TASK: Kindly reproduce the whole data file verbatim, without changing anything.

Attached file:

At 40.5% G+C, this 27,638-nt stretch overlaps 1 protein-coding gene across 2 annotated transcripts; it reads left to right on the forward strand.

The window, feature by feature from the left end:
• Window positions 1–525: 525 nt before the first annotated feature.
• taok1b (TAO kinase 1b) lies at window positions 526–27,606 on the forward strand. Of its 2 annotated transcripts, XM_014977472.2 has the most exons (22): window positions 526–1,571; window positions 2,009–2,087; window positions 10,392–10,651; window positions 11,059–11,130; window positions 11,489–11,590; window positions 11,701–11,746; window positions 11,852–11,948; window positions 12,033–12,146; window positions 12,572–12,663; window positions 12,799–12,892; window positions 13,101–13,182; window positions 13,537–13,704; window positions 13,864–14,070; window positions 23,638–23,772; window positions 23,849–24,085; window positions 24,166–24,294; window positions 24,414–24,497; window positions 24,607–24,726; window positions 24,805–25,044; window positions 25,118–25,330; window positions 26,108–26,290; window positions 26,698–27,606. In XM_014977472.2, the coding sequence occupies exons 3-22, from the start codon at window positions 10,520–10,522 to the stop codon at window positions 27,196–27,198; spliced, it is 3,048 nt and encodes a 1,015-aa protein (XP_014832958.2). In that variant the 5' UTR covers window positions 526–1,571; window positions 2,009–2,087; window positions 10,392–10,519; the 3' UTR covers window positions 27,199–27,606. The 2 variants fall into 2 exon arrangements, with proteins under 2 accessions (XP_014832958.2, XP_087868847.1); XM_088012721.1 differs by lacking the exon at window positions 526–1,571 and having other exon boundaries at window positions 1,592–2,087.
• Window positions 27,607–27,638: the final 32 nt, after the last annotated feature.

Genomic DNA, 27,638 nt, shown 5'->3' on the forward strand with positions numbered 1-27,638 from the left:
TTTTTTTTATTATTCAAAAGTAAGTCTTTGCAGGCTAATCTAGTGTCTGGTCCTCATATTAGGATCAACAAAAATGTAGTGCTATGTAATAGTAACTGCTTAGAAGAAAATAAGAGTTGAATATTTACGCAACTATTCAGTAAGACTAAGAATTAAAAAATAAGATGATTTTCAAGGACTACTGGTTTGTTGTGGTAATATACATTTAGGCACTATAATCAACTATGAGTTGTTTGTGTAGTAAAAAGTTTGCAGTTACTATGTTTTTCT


At 40.5% G+C, this 27,638-nt stretch overlaps 1 protein-coding gene across 2 annotated transcripts; it reads left to right on the forward strand.

The window, feature by feature from the left end:
• Window positions 1–525: 525 nt before the first annotated feature.
• taok1b (TAO kinase 1b) lies at window positions 526–27,606 on the forward strand. Of its 2 annotated transcripts, XM_014977472.2 has the most exons (22): window positions 526–1,571; window positions 2,009–2,087; window positions 10,392–10,651; window positions 11,059–11,130; window positions 11,489–11,590; window positions 11,701–11,746; window positions 11,852–11,948; window positions 12,033–12,146; window positions 12,572–12,663; window positions 12,799–12,892; window positions 13,101–13,182; window positions 13,537–13,704; window positions 13,864–14,070; window positions 23,638–23,772; window positions 23,849–24,085; window positions 24,166–24,294; window positions 24,414–24,497; window positions 24,607–24,726; window positions 24,805–25,044; window positions 25,118–25,330; window positions 26,108–26,290; window positions 26,698–27,606. In XM_014977472.2, the coding sequence occupies exons 3-22, from the start codon at window positions 10,520–10,522 to the stop codon at window positions 27,196–27,198; spliced, it is 3,048 nt and encodes a 1,015-aa protein (XP_014832958.2). In that variant the 5' UTR covers window positions 526–1,571; window positions 2,009–2,087; window positions 10,392–10,519; the 3' UTR covers window positions 27,199–27,606. The 2 variants fall into 2 exon arrangements, with proteins under 2 accessions (XP_014832958.2, XP_087868847.1); XM_088012721.1 differs by lacking the exon at window positions 526–1,571 and having other exon boundaries at window positions 1,592–2,087.
• Window positions 27,607–27,638: the final 32 nt, after the last annotated feature.

Genomic DNA, 27,638 nt, shown 5'->3' on the forward strand with positions numbered 1-27,638 from the left:
TTTTTTTTATTATTCAAAAGTAAGTCTTTGCAGGCTAATCTAGTGTCTGGTCCTCATATTAGGATCAACAAAAATGTAGTGCTATGTAATAGTAACTGCTTAGAAGAAAATAAGAGTTGAATATTTACGCAACTATTCAGTAAGACTAAGAATTAAAAAATAAGATGATTTTCAAGGACTACTGGTTTGTTGTGGTAATATACATTTAGGCACTATAATCAACTATGAGTTGTTTGTGTAGTAAAAAGTTTGCAGTTACTATGTTTTTCT